All right. Listen up, all you young fantasy punks. I know you’re out there, devouring contemporary fantasy by the truckload, while I’m trying to school you on the forgotten classics of the past. I know you’re not listening, because I rarely paid attention to the crotchety old-timers who tried to get me to read forgotten fantasy classics 30 years ago. I was too busy with Lord of Light, Bridge of Birds, Watership Down, and Swords Against Death.
Eventually, of course, I learned the error of my ways. I began to listen to my elders, and appreciate the glory of the pulp era of fantasy. I read the books they passed to me, and gradually became wiser, more worldly, healthier, and better looking, with fuller and more lustrous hair and better posture.
Mostly. I didn’t read, like, everything they foisted on me. Because Star Trek was on in the afternoon, and Dr. Who in the evenings (the Tom Baker episodes, naturally), and a lad needs some down time.
Now, these Vintage Treasures articles are my vehicle to pass along the accumulated knowledge and wisdom of a fabulously well-read generation (i.e. old people) to the eager and outstretched hands of the readers of tomorrow (you lot). That’s admittedly harder to do with the great classics of fantasy I haven’t read yet. Theoretically though, it might be possible to duck some of my personal responsibility by passing them along instead.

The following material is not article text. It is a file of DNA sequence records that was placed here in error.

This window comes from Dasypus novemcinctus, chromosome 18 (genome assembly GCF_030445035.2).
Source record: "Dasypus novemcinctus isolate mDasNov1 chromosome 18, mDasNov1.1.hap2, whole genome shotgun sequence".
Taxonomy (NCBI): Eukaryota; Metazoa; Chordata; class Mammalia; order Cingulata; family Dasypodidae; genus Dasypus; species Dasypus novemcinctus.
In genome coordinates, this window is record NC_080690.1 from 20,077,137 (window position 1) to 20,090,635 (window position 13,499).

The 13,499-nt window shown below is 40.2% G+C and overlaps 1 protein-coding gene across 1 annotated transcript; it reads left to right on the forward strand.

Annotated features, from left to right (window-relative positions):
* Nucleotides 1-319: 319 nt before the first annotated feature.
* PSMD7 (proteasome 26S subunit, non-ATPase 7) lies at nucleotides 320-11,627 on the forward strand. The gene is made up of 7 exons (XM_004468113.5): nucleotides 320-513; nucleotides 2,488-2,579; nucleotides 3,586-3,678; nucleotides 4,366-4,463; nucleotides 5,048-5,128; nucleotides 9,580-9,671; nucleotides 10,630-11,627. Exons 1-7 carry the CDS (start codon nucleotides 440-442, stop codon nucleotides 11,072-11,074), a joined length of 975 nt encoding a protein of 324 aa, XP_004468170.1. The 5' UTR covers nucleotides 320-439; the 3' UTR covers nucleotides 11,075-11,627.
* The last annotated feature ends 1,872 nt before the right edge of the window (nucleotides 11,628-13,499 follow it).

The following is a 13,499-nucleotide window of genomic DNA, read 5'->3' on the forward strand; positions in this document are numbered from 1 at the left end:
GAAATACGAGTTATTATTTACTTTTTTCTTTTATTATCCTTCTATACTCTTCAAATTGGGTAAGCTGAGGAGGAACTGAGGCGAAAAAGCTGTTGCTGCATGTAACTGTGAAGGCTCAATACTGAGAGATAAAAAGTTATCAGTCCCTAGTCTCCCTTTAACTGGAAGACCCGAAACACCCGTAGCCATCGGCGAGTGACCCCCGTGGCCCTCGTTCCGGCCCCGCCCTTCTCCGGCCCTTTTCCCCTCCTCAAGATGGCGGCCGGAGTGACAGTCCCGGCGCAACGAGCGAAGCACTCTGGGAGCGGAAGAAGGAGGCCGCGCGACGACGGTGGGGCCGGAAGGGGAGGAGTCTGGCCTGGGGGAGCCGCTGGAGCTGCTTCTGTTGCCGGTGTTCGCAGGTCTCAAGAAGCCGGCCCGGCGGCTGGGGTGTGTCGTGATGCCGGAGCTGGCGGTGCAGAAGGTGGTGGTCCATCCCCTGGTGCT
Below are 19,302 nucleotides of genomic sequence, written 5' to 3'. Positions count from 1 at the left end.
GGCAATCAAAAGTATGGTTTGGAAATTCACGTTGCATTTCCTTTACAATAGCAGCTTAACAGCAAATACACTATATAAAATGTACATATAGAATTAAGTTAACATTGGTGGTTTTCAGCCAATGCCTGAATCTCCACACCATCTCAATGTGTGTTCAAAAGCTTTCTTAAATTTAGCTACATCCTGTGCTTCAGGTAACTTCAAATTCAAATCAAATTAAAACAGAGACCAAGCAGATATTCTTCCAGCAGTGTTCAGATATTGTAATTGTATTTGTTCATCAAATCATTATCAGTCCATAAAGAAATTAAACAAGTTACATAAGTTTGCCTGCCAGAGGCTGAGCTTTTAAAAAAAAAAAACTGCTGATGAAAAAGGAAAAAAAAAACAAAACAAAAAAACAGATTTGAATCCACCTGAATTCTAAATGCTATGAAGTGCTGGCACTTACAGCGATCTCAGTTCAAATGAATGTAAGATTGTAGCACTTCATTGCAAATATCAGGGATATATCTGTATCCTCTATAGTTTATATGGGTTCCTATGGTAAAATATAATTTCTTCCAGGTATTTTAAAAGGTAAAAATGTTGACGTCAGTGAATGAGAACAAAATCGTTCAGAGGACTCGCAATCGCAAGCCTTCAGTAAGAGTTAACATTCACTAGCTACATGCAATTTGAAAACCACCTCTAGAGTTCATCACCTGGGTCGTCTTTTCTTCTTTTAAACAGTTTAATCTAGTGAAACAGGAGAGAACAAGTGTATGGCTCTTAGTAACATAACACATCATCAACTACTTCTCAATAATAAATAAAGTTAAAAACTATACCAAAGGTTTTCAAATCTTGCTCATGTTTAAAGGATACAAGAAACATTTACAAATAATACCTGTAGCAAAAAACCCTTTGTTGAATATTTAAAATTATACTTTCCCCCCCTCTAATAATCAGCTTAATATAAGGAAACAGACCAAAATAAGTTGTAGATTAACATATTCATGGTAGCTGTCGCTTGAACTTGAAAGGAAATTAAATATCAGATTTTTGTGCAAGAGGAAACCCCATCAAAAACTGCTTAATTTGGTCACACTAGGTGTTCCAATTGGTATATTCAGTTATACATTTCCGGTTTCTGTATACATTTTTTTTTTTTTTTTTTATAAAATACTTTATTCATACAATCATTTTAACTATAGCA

In short, skipping a generation and cutting out the middleman. Now pay attention, because this is where you come in.
I am tasking you with a sacred undertaking, upon which the very future of our beloved genre rests: to read, appreciate and evangelize the great works of 20th Century pulp fantasy. The ones I never got around to, anyway. So I can get back to that Season Two Star Trek DVD which arrived last week. Appreciate it.
Let’s start with The Blind Spot, by Austin Hall and Homer Eon Flint. What’s it about? I have no idea. If you were paying attention, you’d have clued in to that. But right there on the cover Ace Books calls it “The most famous fantastic novel of all time,” and the esteemed Forrest J. Ackerman shouts out the word “Fabulous!” That should be good enough for you.
The Blind Spot was published in 1921 as a serial in Argosy-All Story Weekly, and reprinted by Ace Books in 1964, with a doubtlessly fascinating and informative introduction by Ackerman that would have made writing this post a lot easier if I’d known about it 15 minutes ago. It is 318 pages in paperback for 50 cents. Finding a copy is left as an exercise to the reader (I got my copy on eBay for under a buck.) And get a move on, the cultural heritage of fantasy is at stake. But no pressure.